Humane Digitization: Bolstering the Acoustic with the Electronic in Daniel Wohl’s HOLOGRAPHIC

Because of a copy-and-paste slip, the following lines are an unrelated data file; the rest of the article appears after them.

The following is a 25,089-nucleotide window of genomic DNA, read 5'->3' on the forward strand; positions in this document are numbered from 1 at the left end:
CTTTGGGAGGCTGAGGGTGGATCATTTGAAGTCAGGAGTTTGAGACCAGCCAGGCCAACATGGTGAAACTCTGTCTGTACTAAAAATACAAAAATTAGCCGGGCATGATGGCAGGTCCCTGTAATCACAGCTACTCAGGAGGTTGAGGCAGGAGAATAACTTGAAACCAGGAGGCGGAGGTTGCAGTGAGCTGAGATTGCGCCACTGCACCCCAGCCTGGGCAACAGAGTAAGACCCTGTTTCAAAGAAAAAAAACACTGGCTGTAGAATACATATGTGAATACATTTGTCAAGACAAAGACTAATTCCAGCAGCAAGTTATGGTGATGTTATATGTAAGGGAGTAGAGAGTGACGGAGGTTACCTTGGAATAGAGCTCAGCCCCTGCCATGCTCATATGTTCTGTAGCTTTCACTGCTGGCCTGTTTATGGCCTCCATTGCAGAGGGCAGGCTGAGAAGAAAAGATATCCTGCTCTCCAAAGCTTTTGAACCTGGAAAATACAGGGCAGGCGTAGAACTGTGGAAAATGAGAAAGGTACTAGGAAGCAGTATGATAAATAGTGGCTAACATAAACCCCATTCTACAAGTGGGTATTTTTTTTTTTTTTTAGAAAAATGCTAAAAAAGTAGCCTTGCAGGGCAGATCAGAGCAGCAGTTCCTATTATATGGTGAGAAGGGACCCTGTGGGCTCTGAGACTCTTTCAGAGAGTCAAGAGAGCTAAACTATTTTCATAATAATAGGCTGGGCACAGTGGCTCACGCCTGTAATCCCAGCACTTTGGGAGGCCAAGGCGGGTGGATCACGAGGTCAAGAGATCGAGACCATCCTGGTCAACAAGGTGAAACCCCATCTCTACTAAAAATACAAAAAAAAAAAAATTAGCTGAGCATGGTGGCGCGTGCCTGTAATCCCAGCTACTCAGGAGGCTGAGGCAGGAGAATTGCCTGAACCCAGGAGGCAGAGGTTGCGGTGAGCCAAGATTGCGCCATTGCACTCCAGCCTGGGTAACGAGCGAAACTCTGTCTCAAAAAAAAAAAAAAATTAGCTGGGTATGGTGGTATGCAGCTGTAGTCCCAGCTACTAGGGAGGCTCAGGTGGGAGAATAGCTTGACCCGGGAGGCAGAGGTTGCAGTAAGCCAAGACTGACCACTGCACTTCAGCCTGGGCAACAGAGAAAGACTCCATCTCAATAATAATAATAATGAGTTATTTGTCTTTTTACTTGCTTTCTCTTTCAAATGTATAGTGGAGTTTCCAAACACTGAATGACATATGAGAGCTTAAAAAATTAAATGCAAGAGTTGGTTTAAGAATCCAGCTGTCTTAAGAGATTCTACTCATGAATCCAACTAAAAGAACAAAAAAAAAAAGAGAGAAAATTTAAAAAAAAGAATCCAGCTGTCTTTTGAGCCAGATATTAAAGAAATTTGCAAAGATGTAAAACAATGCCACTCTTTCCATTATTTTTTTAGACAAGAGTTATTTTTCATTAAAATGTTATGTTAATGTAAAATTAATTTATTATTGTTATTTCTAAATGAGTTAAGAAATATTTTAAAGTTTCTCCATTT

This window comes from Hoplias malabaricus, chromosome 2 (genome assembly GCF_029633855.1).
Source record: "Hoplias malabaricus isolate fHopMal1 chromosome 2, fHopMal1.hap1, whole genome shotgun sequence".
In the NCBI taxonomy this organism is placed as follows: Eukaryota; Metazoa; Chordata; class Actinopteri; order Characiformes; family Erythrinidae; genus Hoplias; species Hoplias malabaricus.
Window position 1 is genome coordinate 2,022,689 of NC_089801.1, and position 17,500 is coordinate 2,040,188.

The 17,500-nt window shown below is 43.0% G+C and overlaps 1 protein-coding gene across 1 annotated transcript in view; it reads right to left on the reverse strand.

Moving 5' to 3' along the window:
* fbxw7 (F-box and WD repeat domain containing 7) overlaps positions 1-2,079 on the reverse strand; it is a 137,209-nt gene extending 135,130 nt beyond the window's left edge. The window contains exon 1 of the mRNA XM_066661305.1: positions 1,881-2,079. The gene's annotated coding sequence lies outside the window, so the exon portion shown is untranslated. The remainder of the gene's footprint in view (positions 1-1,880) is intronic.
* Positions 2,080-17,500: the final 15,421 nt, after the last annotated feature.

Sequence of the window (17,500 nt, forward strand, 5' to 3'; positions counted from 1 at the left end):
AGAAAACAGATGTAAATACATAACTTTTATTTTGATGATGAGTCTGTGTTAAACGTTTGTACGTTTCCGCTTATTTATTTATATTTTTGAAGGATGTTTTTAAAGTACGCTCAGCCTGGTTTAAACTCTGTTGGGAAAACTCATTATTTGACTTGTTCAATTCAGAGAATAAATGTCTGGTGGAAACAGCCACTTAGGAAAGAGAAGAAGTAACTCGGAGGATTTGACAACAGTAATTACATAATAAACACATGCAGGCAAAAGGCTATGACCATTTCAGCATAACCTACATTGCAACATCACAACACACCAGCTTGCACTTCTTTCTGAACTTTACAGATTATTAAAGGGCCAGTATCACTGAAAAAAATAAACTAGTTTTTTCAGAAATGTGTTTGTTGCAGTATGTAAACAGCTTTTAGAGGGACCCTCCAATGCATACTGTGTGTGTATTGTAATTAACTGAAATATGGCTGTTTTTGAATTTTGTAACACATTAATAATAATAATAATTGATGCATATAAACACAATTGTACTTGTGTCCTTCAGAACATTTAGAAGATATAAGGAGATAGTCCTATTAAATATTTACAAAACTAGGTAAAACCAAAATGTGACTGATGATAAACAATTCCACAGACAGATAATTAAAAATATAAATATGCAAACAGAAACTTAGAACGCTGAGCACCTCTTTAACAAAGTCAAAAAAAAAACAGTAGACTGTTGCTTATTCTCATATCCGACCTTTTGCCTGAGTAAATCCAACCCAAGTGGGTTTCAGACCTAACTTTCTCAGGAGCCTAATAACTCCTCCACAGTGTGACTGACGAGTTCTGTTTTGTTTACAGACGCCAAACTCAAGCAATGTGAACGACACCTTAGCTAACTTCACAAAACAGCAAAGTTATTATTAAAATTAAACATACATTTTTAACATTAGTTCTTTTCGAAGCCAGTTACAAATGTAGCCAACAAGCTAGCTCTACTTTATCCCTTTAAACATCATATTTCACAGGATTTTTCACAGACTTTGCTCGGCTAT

Much of the talk about Daniel Wohl’s latest album Holographic points to the artist’s proficiency in seamlessly melding the digital with the analog, employing his background in composition, and interest in electronic music to create something unconventional and adventurous. This, however, just feels like scratching the surface. Wohl has a remarkable talent for blending those elements, but such a concept is not exactly new to music. So why, despite this, does Holographic feel so contemporary? What I often find most striking on the album is those instances when he lets the veil slip: a momentary interjection of a vibraphone, a sudden crash of breaking glass, a mournful bowing of a violin. These moments of unmanipulated instrumentation help mark the listener’s path through Wohl’s labyrinthine compositions, and imbue the work as a whole with a sense of unpredictability. These moments can jar, they can bring relief, but regardless of the outcome they ground us in the work’s human reality while its immersive digitally altered atmospheres swell all around.